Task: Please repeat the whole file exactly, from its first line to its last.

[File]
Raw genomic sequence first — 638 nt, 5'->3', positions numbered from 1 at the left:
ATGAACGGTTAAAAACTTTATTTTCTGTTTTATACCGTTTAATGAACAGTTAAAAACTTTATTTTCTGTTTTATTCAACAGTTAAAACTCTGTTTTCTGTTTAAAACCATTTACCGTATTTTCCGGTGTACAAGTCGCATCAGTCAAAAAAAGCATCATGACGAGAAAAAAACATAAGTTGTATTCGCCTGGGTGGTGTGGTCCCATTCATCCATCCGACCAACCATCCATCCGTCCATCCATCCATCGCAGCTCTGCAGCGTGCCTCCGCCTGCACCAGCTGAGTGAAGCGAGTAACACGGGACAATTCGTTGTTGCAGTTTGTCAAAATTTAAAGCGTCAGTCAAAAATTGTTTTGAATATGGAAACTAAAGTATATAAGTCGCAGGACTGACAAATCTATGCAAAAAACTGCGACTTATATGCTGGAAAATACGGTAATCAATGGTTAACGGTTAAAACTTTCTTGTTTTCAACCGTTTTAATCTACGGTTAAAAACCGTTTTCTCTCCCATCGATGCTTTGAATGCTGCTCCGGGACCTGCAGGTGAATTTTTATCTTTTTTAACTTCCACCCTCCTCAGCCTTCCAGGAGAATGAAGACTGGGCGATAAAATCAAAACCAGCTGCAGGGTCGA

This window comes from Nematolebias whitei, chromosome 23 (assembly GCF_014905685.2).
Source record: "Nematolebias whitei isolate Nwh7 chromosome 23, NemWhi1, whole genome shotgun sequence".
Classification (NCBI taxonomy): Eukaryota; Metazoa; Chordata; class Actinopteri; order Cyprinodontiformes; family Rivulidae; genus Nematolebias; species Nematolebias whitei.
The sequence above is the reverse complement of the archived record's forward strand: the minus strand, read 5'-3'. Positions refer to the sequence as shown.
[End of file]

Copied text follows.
Raw genomic sequence first — 638 nt, 5'->3', positions numbered from 1 at the left:
ATGAACGGTTAAAAACTTTATTTTCTGTTTTATACCGTTTAATGAACAGTTAAAAACTTTATTTTCTGTTTTATTCAACAGTTAAAACTCTGTTTTCTGTTTAAAACCATTTACCGTATTTTCCGGTGTACAAGTCGCATCAGTCAAAAAAAGCATCATGACGAGAAAAAAACATAAGTTGTATTCGCCTGGGTGGTGTGGTCCCATTCATCCATCCGACCAACCATCCATCCGTCCATCCATCCATCGCAGCTCTGCAGCGTGCCTCCGCCTGCACCAGCTGAGTGAAGCGAGTAACACGGGACAATTCGTTGTTGCAGTTTGTCAAAATTTAAAGCGTCAGTCAAAAATTGTTTTGAATATGGAAACTAAAGTATATAAGTCGCAGGACTGACAAATCTATGCAAAAAACTGCGACTTATATGCTGGAAAATACGGTAATCAATGGTTAACGGTTAAAACTTTCTTGTTTTCAACCGTTTTAATCTACGGTTAAAAACCGTTTTCTCTCCCATCGATGCTTTGAATGCTGCTCCGGGACCTGCAGGTGAATTTTTATCTTTTTTAACTTCCACCCTCCTCAGCCTTCCAGGAGAATGAAGACTGGGCGATAAAATCAAAACCAGCTGCAGGGTCGA

This window comes from Nematolebias whitei, chromosome 23 (assembly GCF_014905685.2).
Source record: "Nematolebias whitei isolate Nwh7 chromosome 23, NemWhi1, whole genome shotgun sequence".
Classification (NCBI taxonomy): Eukaryota; Metazoa; Chordata; class Actinopteri; order Cyprinodontiformes; family Rivulidae; genus Nematolebias; species Nematolebias whitei.
The sequence above is the reverse complement of the archived record's forward strand: the minus strand, read 5'-3'. Positions refer to the sequence as shown.